Right ear,Left Ear:  What's the Difference?

Right Ear, Left Ear: What’s the Difference?

handle types of sound differently.  The right ear is generally better for interpreting speech, while the left ear is better for interpreting music.

It has to do with how our brains process information. Although the left and right sides of the brain are similar, they have different functions. Sounds that enter into our RIGHT ear cross over to the left side of the brain which is the analytical part of the brain.  It is better at following rapid rhythms of speech.

The LEFT ear dominates in following prolonged tones such as in music. Sounds that enter into our left ear cross over to the right brain – which is the creative and emotional side of the brain. This is why music often evokes an emotional response.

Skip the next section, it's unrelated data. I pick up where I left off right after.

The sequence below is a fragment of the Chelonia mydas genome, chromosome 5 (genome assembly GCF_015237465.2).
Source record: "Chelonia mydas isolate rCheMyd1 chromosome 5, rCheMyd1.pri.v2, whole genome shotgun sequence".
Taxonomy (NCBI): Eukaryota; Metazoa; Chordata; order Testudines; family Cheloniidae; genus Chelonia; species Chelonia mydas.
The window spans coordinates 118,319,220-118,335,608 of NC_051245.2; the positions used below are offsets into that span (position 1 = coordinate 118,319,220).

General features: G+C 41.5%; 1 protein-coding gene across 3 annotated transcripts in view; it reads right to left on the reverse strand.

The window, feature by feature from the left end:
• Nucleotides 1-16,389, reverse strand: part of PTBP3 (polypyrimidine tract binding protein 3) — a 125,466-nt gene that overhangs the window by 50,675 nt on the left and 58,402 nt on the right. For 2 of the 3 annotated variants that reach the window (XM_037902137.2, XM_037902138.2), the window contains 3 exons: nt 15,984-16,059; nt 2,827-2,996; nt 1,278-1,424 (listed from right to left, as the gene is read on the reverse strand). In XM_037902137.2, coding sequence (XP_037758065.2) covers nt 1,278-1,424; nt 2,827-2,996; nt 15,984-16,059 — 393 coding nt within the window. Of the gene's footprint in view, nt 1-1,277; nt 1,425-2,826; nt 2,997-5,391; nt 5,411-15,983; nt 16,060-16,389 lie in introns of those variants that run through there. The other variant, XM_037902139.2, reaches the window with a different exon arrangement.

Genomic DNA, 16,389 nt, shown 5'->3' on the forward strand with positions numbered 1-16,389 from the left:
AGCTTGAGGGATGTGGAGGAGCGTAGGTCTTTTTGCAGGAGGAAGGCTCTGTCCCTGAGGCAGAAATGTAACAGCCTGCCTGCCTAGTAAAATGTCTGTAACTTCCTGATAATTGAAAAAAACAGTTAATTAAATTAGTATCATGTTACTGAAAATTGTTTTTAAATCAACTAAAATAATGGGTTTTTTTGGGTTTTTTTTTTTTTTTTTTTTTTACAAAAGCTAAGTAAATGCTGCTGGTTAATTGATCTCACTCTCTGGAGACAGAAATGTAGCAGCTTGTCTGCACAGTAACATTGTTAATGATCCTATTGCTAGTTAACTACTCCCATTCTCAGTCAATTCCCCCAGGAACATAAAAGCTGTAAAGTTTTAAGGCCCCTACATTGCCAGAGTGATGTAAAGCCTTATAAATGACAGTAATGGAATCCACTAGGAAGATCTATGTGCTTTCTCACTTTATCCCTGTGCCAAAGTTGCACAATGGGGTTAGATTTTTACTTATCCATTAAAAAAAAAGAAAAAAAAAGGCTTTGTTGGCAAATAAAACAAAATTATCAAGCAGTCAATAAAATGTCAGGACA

Can’t comprehend someone in a crowded room?  Lean in with your RIGHT ear!  It sends messages to your left brain which is better at analyzing speech patterns.

Want to pick out the lyrics of a new song:?  Listen with your LEFT ear!  It sends messages to your right brain which is better at analyzing music.

Bottom line:  Use your RIGHT ear for voices and your LEFT ear for music.

Want to dig deeper into how your brain hears?  Contact our Audiologist who coaches individuals for accurate hearing in their careers at meetings, group conferences and noisy restaurants.


Airplanes and Ears


Airplane Effect Ears

Airplane travel increases in the summertime and many will notice its effect on their ears.  Have you ever noticed the following when flying:

Airplanes and Ears

Difficulty hearing on board:  It’s hard to hear on an airplane and requires extra focus to communicate with flight attendants, traveling companions or nearby passengers.